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Genetic determinants of co-accessible chromatin regions in activated T cells across humans.

  • Author(s): Gate, Rachel E
  • Cheng, Christine S
  • Aiden, Aviva P
  • Siba, Atsede
  • Tabaka, Marcin
  • Lituiev, Dmytro
  • Machol, Ido
  • Gordon, M Grace
  • Subramaniam, Meena
  • Shamim, Muhammad
  • Hougen, Kendrick L
  • Wortman, Ivo
  • Huang, Su-Chen
  • Durand, Neva C
  • Feng, Ting
  • De Jager, Philip L
  • Chang, Howard Y
  • Aiden, Erez Lieberman
  • Benoist, Christophe
  • Beer, Michael A
  • Ye, Chun J
  • Regev, Aviv
  • et al.
Abstract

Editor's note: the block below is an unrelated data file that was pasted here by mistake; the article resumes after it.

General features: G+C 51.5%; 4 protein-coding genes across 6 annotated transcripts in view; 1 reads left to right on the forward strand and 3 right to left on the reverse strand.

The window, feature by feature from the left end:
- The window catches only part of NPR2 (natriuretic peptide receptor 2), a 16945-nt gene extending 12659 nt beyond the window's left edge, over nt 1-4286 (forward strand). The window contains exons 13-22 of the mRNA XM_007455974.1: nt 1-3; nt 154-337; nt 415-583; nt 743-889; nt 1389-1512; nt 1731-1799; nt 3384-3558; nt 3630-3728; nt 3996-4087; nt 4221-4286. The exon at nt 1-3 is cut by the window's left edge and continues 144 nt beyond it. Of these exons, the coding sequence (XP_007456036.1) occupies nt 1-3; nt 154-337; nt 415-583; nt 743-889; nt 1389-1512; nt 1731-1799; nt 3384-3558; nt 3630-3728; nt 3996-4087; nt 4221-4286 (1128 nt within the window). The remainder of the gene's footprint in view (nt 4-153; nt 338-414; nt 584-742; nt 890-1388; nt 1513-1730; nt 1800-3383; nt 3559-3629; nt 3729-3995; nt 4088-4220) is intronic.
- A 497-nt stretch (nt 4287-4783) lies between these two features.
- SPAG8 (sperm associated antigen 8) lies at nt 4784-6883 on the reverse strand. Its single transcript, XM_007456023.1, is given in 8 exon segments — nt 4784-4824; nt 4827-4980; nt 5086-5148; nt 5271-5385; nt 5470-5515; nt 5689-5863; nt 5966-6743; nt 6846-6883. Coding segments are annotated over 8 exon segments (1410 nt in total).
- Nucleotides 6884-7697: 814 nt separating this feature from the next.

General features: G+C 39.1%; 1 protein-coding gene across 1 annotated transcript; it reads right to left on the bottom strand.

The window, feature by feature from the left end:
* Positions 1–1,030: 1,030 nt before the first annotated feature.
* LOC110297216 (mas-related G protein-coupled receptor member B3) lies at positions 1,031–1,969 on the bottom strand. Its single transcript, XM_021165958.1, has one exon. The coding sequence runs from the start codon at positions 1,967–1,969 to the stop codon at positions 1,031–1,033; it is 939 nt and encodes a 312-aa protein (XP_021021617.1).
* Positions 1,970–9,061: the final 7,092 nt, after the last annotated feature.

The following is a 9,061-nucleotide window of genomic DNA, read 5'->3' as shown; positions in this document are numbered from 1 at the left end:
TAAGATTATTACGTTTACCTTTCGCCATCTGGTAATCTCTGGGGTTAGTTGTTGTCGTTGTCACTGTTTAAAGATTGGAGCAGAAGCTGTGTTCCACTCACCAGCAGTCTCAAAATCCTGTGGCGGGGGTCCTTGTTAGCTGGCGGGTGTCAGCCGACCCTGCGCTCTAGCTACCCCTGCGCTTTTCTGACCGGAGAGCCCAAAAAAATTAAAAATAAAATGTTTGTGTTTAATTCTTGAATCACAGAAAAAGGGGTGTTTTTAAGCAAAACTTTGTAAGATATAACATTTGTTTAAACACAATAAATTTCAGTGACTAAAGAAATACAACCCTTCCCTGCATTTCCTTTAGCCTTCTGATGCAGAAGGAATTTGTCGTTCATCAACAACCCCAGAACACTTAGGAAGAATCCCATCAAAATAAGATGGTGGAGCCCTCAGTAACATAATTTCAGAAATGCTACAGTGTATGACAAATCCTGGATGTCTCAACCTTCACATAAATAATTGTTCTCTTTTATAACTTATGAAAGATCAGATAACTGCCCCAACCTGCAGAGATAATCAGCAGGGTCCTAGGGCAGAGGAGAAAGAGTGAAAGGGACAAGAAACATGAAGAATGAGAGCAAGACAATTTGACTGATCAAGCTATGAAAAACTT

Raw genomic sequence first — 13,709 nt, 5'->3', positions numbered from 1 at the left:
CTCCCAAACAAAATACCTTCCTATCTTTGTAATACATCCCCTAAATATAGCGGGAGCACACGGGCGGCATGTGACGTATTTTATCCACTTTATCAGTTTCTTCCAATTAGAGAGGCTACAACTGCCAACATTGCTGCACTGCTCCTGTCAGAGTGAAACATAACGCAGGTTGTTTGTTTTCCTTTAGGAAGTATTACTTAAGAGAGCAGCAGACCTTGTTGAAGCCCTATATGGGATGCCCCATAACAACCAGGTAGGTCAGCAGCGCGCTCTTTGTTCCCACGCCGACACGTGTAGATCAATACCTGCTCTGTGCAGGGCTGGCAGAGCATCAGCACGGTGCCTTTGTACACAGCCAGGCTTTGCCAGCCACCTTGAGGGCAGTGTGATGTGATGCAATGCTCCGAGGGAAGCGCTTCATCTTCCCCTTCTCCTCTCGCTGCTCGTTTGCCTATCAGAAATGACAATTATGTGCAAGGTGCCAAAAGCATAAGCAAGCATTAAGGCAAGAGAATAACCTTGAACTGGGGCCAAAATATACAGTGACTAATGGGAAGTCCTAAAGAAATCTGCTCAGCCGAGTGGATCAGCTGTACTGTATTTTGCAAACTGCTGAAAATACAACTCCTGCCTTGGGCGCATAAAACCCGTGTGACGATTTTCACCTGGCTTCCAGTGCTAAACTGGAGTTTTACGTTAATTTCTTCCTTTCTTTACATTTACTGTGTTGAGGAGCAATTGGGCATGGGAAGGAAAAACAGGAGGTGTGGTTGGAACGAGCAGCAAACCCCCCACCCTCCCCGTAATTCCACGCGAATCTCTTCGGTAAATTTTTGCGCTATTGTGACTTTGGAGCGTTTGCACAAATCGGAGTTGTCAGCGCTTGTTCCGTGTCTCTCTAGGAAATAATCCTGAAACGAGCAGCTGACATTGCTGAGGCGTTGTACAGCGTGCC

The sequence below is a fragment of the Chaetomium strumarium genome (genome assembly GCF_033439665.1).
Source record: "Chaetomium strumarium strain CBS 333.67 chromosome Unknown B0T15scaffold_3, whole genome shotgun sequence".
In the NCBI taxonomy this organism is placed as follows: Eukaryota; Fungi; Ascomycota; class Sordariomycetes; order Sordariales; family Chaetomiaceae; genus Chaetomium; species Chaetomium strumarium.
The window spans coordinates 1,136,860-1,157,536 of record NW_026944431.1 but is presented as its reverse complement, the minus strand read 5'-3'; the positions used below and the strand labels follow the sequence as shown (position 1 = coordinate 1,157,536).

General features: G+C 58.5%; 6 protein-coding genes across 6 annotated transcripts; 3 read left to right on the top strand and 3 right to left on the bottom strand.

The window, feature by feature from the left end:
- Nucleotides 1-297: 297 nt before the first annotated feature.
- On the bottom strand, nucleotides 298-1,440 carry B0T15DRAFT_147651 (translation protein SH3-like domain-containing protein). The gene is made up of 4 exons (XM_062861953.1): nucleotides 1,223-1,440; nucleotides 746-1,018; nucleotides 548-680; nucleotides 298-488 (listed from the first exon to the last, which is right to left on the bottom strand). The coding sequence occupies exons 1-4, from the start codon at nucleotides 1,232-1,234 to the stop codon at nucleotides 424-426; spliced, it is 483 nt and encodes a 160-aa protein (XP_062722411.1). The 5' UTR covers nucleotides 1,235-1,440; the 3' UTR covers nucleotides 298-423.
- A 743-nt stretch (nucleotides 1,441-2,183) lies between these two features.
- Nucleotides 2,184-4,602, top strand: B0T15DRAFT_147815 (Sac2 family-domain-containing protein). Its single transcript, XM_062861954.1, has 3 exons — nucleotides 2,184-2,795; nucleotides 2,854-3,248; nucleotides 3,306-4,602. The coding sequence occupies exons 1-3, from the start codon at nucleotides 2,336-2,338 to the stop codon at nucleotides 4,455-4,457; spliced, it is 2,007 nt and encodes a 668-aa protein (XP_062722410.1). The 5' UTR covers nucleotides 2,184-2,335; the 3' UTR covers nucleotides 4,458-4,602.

Over 90% of genetic variants associated with complex human traits map to non-coding regions, but little is understood about how they modulate gene regulation in health and disease. One possible mechanism is that genetic variants affect the activity of one or more cis-regulatory elements leading to gene expression variation in specific cell types. To identify such cases, we analyzed ATAC-seq and RNA-seq profiles from stimulated primary CD4+ T cells in up to 105 healthy donors. We found that regions of accessible chromatin (ATAC-peaks) are co-accessible at kilobase and megabase resolution, consistent with the three-dimensional chromatin organization measured by in situ Hi-C in T cells. Fifteen percent of genetic variants located within ATAC-peaks affected the accessibility of the corresponding peak (local-ATAC-QTLs). Local-ATAC-QTLs have the largest effects on co-accessible peaks, are associated with gene expression and are enriched for autoimmune disease variants. Our results provide insights into how natural genetic variants modulate cis-regulatory elements, in isolation or in concert, to influence gene expression.

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